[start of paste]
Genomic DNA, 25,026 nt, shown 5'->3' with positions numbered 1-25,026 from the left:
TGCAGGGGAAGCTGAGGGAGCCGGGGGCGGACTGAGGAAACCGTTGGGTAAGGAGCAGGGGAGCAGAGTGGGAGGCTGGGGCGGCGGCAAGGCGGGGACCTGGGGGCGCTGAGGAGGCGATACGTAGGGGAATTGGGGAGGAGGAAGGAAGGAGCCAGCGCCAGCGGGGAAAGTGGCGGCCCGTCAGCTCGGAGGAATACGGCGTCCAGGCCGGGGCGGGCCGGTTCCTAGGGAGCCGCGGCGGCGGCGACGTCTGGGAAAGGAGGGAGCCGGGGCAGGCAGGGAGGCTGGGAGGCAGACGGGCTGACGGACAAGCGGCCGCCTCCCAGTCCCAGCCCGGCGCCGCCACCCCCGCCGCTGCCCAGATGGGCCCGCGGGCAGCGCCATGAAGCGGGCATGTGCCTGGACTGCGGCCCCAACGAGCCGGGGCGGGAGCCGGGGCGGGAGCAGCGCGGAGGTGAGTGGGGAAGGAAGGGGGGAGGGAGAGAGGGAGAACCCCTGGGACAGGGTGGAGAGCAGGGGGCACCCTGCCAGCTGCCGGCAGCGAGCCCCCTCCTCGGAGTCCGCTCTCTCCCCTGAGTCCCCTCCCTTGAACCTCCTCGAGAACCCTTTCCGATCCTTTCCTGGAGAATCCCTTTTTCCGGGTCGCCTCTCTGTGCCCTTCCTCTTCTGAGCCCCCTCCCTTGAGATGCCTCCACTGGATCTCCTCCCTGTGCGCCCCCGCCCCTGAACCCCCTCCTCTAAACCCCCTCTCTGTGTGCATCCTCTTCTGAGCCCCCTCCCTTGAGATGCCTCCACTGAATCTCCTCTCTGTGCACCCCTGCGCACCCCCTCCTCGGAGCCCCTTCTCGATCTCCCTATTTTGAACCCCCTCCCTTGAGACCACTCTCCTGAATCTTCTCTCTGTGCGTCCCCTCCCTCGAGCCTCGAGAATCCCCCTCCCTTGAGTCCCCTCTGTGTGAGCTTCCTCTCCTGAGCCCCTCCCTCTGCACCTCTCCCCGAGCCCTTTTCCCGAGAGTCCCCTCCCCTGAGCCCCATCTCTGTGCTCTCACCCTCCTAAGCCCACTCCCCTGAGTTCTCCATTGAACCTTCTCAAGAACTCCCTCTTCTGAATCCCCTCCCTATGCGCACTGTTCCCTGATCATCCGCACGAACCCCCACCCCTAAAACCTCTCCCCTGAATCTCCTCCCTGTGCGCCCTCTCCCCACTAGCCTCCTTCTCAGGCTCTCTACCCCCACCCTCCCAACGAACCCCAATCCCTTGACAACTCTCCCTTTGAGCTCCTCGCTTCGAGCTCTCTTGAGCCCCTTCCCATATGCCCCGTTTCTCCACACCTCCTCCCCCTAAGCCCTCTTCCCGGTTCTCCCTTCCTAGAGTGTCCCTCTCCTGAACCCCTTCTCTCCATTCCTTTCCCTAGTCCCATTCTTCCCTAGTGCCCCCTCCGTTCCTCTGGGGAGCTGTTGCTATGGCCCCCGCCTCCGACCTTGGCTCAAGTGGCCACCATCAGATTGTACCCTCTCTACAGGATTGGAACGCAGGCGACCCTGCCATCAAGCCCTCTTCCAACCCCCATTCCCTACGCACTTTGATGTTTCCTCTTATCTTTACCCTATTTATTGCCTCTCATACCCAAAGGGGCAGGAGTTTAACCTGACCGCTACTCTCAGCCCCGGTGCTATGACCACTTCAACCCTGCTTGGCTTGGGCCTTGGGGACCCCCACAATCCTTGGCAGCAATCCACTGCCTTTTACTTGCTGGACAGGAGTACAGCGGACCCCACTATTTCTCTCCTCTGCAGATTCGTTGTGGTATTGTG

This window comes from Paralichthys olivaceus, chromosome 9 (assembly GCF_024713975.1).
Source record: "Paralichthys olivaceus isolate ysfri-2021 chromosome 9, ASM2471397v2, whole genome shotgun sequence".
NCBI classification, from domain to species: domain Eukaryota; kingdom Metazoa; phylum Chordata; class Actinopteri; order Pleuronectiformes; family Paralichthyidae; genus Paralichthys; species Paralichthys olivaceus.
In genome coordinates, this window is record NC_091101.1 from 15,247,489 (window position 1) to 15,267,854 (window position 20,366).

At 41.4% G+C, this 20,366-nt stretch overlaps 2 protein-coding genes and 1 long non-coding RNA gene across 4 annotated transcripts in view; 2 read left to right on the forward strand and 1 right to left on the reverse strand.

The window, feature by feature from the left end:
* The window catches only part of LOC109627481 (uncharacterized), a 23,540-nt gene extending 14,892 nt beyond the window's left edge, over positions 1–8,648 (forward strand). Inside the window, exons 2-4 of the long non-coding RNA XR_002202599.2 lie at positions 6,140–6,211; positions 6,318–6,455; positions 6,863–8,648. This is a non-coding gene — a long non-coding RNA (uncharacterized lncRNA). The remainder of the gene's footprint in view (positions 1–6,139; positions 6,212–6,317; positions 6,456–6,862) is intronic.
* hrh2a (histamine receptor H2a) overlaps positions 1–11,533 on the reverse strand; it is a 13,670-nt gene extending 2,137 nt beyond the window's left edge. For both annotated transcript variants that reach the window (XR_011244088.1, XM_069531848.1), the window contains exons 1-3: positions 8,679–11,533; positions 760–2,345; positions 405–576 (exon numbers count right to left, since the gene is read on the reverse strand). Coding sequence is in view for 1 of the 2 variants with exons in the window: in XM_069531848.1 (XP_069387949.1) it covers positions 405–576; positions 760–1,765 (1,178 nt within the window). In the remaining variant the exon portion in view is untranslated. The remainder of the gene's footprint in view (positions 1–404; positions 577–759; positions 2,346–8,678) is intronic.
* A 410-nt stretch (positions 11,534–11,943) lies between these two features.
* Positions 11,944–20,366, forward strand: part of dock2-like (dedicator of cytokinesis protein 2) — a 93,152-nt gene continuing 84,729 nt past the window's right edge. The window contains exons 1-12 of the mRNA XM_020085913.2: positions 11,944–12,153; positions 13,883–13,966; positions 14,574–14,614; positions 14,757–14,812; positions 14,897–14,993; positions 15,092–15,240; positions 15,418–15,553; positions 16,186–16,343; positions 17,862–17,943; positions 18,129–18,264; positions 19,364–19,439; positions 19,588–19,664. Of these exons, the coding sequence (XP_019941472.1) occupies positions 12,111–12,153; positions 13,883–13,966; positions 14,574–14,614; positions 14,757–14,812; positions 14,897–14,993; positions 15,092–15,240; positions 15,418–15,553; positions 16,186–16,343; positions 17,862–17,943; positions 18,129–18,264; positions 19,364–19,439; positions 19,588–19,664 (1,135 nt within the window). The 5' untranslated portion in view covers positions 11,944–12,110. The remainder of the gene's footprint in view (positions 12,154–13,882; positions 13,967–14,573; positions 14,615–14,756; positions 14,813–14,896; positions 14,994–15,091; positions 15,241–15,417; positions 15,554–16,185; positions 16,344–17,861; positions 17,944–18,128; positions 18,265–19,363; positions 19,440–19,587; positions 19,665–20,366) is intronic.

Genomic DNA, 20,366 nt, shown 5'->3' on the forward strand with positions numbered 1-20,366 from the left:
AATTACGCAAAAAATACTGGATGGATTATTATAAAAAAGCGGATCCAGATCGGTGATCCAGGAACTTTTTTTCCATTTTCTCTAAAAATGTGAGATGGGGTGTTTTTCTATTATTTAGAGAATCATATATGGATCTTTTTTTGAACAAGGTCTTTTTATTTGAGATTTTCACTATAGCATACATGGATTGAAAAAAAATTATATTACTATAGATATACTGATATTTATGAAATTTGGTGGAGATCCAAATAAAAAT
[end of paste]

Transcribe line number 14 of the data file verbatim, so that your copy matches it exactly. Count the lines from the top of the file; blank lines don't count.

AATTACGCAAAAAATACTGGATGGATTATTATAAAAAAGCGGATCCAGATCGGTGATCCAGGAACTTTTTTTCCATTTTCTCTAAAAATGTGAGATGGGGTGTTTTTCTATTATTTAGAGAATCATATATGGATCTTTTTTTGAACAAGGTCTTTTTATTTGAGATTTTCACTATAGCATACATGGATTGAAAAAAAATTATATTACTATAGATATACTGATATTTATGAAATTTGGTGGAGATCCAAATAAAAAT